From the Archives: Finding your voice

I HAVE ALWAYS BEEN FASCINATED by that which is elusive, there, but filmy and oh so hard to describe. A writer’s voice is precisely that sort of notion, and yet it is real and unique. I have read many people’s attempts to describe voice or define it, but it’s a slippery slope and most end up at the bottom of the hill none the wiser.

What it definitely is NOT is style – the mix of syntax, grammar, characters, plot, dialogue, etc., for all writers offer that, but not all writers have a voice. I’ve heard it described as a personal tone or flavor unmistakably that of the writer alone. That description scratches the surface of what we’re sensing, but it doesn’t get to the heart of it. So why bother struggling with something so abstract? If it’s there, it’s there; if not, it’s not. Not so?

Literary agent, Rachelle Gardner offered an excellent explanation for what is meant by voice, plus it points to why voice cannot be ignored. She said, “To me, your writer’s voice is the expression of you. It’s that simple—and that complicated. Your voice is all about honesty. It’s the unfettered, non-derivative, unique conglomeration of your thoughts, feelings, passions, dreams, beliefs, fears, and attitudes, coming through in every word you write.

“Voice is all about your originality and having the courage to express it.”

Christina Carson

I would add that your voice is you as an authentic being. We are each unique, original with us. When we are authentic, that uniqueness, that originality is being expressed. Thus authentic expression is your true voice.

Children aren’t born with made-up stories in their minds nor do they feel the need to mask whatever they sense. We all start out authentically us, until the thumb of life begins pressing down on us, and we struggle to squirm out from under it with one overriding question: What’s wrong with me? From there, we relentlessly reshape ourselves into what others seem to want. We are still original, but we are no longer authentic.

The reason finding one’s voice is so important is not just because agents and publisher are always looking for a new voice to promote. What matters more is that we live an authentic life, for that is our highest fulfillment. It is the only way we can live present and begin to conceive of the even greater dimensions that comprise our authentic expression.

Recently, I read a compelling book by Mary Oliver entitled, Winter Hours. It’s a mix of essays and poems. Both media are ones in which she is expert. In the essay, “The Swan,” she begins to tell the reader what rules she established for her poetry. As I read them, I thought, oh my god, that’s where her voice—so unique, so exquisite—came from, because I realized that she was describing what I had recognized in all her poems. The elements were always there, and because they were, each poem, each essay was her authentic expression—her voice. In “The Swan” she explores the three rules she started out with:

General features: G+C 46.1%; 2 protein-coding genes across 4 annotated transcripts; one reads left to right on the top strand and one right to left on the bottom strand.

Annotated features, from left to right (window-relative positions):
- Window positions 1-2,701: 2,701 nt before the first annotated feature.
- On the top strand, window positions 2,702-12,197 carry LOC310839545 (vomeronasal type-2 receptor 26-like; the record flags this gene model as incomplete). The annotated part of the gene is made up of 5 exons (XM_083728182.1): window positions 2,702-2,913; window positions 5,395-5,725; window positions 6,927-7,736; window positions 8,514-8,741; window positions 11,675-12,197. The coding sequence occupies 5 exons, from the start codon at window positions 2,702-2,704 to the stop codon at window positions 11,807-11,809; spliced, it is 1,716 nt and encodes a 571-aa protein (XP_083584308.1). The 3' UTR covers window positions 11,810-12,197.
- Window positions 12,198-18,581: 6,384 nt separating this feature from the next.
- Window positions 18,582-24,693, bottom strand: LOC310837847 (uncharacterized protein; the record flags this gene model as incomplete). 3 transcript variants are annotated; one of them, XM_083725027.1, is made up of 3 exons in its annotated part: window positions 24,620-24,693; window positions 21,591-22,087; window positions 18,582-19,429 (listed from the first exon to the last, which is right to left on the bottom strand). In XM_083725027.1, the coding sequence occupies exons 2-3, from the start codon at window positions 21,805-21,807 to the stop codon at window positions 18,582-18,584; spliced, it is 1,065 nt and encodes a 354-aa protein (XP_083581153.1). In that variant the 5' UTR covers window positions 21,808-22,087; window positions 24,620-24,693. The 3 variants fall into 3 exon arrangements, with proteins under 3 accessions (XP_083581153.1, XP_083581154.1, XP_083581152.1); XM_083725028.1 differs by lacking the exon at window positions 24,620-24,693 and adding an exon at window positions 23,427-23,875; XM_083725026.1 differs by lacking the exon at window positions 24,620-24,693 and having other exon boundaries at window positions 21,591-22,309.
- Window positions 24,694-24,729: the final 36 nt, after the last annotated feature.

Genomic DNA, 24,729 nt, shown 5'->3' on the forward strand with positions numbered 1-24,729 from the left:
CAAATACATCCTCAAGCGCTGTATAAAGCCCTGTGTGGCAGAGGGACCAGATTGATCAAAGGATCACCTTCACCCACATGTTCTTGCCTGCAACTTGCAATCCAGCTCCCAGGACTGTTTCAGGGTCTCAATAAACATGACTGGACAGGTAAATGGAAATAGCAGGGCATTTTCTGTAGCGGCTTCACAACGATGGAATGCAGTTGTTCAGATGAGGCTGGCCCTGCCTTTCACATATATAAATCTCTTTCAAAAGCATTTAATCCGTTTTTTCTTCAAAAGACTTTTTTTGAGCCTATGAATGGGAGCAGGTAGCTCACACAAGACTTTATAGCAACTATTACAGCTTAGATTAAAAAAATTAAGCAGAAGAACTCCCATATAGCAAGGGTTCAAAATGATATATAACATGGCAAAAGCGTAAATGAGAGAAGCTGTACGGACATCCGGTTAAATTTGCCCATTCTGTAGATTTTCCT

Every poem I write…must have a genuine body, it must have sincere energy and it must have a spiritual purpose.

These phrases have profound meaning for her. They represent what she experiences deep within herself—what it feels like to be her. Later she added to that list. She said:

I want every poem to ‘rest’ in intensity. I want it to be rich with pictures of the world. I want it to carry threads from the perceptually felt world to the intellectual world. I want each poem to indicate a life lived with intelligence, patience, passion and whimsy (not my life—not necessarily— but the life of my formal self, the writer. What she has done in determining these rules is to express who she is at her core. If we are to be authentic, we too must invite our expression to remain integral with our core.

So how do we find our voice—the question always asked at this point? Mary Oliver has provided the answer. We draw up our own set of “rules,” meaning identify those things which are so real in us that we will not deny them in our art or our life. If we do that, our voice will echo through every level of our novel as an authentic expression of the truths that live as us.

Inspired by Mary Oliver, I’ve created my own list:

  1. Every work of my fiction must ride on the back of a worthy story—one worth the telling.
  2. The story must engage the reader at a level of connectedness possible only when characters (especially the protagonist) are authentic, thus compelling.
  3. The story must imply or actualize a higher order of reality—what might be termed spiritual— to which human beings aspire and at times touch.
  4. The words must associate rhythmically with one another, as best they can, and at times lyrically so they are capable of mirroring the evocative, intense nature of authenticity.

If you are a writer, this is a powerful exercise.

We all know when a writer has an authentic voice for we are magnetically drawn to their work. If you are committed to excellence in your art, then voice is not an option. You must find it. Not only will voice provide a firm base of readership with which you can share your stories, but it will also fulfill its promise of artistic work at its creative best. It may even spill over into the rest of your life, keeping you always in touch with what is original and real.

Finding your voice means you have found the reality within you and that is a life of merit.

Please click HERE to read more about Accidents of Birth by Christina Carson. The voice in the novel is one you will never forget.

, , , , , , , , , , , ,

  • Christina Carson

    An update: It has been a while since I wrote this piece and I have found since that it is even more real for me now. I have since been writing short stories and the five point become even more intense in that medium. It has made writing more compelling for me than ever.

Related Posts